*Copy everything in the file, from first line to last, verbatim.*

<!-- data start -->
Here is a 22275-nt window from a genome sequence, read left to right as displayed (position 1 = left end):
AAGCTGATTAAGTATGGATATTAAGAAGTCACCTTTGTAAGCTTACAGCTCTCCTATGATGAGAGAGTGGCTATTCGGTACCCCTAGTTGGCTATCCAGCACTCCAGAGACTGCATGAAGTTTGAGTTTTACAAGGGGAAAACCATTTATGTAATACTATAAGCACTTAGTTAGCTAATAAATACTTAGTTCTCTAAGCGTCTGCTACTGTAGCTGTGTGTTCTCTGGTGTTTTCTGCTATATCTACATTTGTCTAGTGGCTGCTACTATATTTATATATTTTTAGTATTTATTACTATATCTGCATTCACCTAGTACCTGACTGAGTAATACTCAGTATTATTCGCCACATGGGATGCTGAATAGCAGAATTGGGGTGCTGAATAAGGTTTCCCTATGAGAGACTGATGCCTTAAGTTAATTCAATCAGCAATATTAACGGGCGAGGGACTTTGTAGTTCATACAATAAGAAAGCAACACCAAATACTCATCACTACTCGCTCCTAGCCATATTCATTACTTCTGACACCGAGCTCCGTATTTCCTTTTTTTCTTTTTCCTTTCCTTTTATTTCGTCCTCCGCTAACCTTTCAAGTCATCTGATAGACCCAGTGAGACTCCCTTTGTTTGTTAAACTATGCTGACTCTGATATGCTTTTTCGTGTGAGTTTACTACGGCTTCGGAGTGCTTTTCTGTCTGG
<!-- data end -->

Here is a 22275-nt window from a genome sequence, read left to right as displayed (position 1 = left end):
AAGCTGATTAAGTATGGATATTAAGAAGTCACCTTTGTAAGCTTACAGCTCTCCTATGATGAGAGAGTGGCTATTCGGTACCCCTAGTTGGCTATCCAGCACTCCAGAGACTGCATGAAGTTTGAGTTTTACAAGGGGAAAACCATTTATGTAATACTATAAGCACTTAGTTAGCTAATAAATACTTAGTTCTCTAAGCGTCTGCTACTGTAGCTGTGTGTTCTCTGGTGTTTTCTGCTATATCTACATTTGTCTAGTGGCTGCTACTATATTTATATATTTTTAGTATTTATTACTATATCTGCATTCACCTAGTACCTGACTGAGTAATACTCAGTATTATTCGCCACATGGGATGCTGAATAGCAGAATTGGGGTGCTGAATAAGGTTTCCCTATGAGAGACTGATGCCTTAAGTTAATTCAATCAGCAATATTAACGGGCGAGGGACTTTGTAGTTCATACAATAAGAAAGCAACACCAAATACTCATCACTACTCGCTCCTAGCCATATTCATTACTTCTGACACCGAGCTCCGTATTTCCTTTTTTTCTTTTTCCTTTCCTTTTATTTCGTCCTCCGCTAACCTTTCAAGTCATCTGATAGACCCAGTGAGACTCCCTTTGTTTGTTAAACTATGCTGACTCTGATATGCTTTTTCGTGTGAGTTTACTACGGCTTCGGAGTGCTTTTCTGTCTGG